Billionaire Michael Bloomberg served as Mayor of New York City from 2001-2013. His campaign touts his record as Mayor, pointing to the drop in crime, economic growth with creation of 400,000 jobs, improved air quality and mass transit, and supporting anti-poverty programs that became national models. He does not have a specific affordable housing plan, but his campaign points to his oversight of affordable housing construction and preservation in the city. The campaign also notes his support of inclusionary zoning and foreclosure assistance.
This resource focuses on active 2020 Presidential Candidates. Recent changes or additions to Michael Bloomberg's housing policy proposals may not be reflected in this resource.
The Bloomberg plan would use regulations and incentives to reduce discrimination because of source of income. Bloomberg also proposes navigator services that would help low-income renters find housing, fill out applications and provide information on available services. He would enforce HUD Affirmatively Furthering Fair Housing rules and tie federal funding to local progress on reducing segregation. He would also expand Fair Housing Act protections and enforce fair housing laws. Bloomberg also proposes emergency financial services to help people stay in their homes and avoid eviction. In addition, he would expand federal grants for city eviction prevention programs and support efforts to provide tenants with counseling and legal help.
Bloomberg’s goal is to cut homelessness in half within four years. He proposes increasing funding to $6 billion per year for homelessness programs, about double current spending. Bloomberg would also increase federal support for “housing first” strategies, including rapid rehousing. These approaches place homeless persons immediately in permanent housing, often using vouchers. Clients receive services to stabilize their situation. He would also expand permanent supportive housing, and provide grants to cities that implement effective homelessness prevention programs.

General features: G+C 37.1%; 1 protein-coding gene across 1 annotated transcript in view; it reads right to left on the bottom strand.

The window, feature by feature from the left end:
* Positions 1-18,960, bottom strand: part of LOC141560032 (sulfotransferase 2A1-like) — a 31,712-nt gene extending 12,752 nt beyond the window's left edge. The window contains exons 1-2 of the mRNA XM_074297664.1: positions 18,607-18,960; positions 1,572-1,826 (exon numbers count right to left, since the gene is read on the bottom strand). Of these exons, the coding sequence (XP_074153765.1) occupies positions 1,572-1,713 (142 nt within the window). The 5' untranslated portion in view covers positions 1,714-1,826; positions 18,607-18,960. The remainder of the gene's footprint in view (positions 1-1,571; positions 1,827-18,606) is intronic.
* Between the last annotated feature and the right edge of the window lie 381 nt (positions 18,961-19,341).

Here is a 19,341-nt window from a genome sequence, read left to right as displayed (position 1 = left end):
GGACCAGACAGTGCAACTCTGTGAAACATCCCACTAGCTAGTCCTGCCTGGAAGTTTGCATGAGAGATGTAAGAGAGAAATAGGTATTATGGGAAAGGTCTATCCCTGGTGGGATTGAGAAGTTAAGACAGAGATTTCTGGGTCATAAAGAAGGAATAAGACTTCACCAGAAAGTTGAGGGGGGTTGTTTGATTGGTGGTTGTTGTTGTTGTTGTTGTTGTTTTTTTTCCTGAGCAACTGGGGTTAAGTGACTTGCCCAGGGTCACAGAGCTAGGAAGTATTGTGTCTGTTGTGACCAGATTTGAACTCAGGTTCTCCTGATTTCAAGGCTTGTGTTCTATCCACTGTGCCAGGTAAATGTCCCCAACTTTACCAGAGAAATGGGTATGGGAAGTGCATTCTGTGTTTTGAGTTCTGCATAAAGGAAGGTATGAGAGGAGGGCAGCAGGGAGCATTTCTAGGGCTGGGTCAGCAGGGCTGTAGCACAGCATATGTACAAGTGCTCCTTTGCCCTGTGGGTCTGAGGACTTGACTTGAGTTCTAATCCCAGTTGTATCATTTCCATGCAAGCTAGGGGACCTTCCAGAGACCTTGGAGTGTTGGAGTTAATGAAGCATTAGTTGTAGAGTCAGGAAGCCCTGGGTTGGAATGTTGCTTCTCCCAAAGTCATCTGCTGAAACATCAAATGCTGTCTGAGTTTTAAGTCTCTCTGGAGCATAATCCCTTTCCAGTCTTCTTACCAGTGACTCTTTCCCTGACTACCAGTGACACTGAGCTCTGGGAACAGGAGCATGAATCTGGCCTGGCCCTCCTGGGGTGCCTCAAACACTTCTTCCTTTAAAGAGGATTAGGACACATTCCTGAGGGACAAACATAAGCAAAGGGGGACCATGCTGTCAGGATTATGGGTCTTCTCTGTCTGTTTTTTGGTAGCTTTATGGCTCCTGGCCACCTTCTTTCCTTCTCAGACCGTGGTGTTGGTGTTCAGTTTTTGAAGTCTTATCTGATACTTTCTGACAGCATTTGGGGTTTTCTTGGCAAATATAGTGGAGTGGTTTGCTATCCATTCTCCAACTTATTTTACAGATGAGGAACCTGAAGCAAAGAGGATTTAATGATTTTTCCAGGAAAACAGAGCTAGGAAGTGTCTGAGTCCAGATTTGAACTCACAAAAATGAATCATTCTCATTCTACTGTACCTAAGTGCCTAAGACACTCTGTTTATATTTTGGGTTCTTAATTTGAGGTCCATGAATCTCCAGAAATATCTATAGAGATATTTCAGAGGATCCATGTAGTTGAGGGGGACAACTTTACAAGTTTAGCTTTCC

Energy retrofits would get increased funding in the Bloomberg plan, with more funding for the Weatherization Assistance Program (WAP) and the Low-Income Home Energy Assistance Program (LIHEAP). He proposes a targeted downpayment assistance program to help low-income renters buy homes, and to promote greater access to basic financial services. Bloomberg would direct Community Development Financial Institutions (CDFI) to target lending for purchase of homes costing less than $70,000. He also has a goal to create 1 million new African-American homeowners. He would promote this goal through a new $10 billion Housing Fairness Commission, and by updating credit scoring requirements. Finally, Bloombert proposes expanding Fair Housing Act protections and enforcing fair housing laws.
Bloomberg would make Section 8 Housing Choice Vouchers (HCV) a right for anyone earning less than 30% of area median income. This would serve 4 million additional families, doubling the current number served. He would also make it easier for people with vouchers to move to areas of opportunity that have good schools, jobs and public transit. Bloomberg also promotes regional administration of vouchers so that clients have a better chance to move to neighborhoods of opportunity.
Federal programs that produce or rehabilitate affordable housing would receive increased funding under the Bloomberg plan. These include the Public Housing Capital Fund, the HOME program, the Community Development Block Grant (CDBG) program, the Capital Magnet Fund, and the National Housing Trust Fund.
Bloomberg would also expand the Low-Income Housing Tax Credit (LIHTC). In addition, he would “supercharge” public housing upgrades to address a serious backlog of repair needs. He would do this by streamlining the Rental Assistance Demonstration application process and other measures to more quickly approve project upgrades.
In addition, the Bloomberg plan would provide grants for investing in neglected and under-capitalized neighborhoods. It also addresses improving small rentals with a tax credit for upgrades to properties with 1-4 rental units. In many cases, these properties cannot qualify for the financing to make important health and safety improvements because the repairs cost more than the building will be worth once the work is done. The tax credit allows lenders to take the risk in funding these repairs.
Bloomberg supports raising the minimum wage to $15 an hour. He also supports raising the Earned Income Tax Credit. In addition, he proposes increasing the Child Tax Credit and making it wholly refundable.
New federal infrastructure funds for areas that have undertaken progressive zoning reforms would be prioritized under Bloomberg’s plan. He also proposes a $10 billion competition for cities that support affordable housing development in neighborhoods of opportunity.
The Bloomberg plan proposes expanding the Low-Income Housing Tax Credit (LIHTC). He also proposes incentives for LIHTC projects that are located in areas of opportunity with good schools, jobs and transit.
Bloomberg would provide funding to help seniors make their homes more accessible so that they can better age in place.
Increased funding for the Public Housing Capital Fund is proposed in Bloomber’s plan. The Capital Fund pays for major repairs and upgrades to public housing. These include replacing roofs and boilers, upgrading fire alarm and sprinkler systems, adding accessibility features and improving energy efficiency.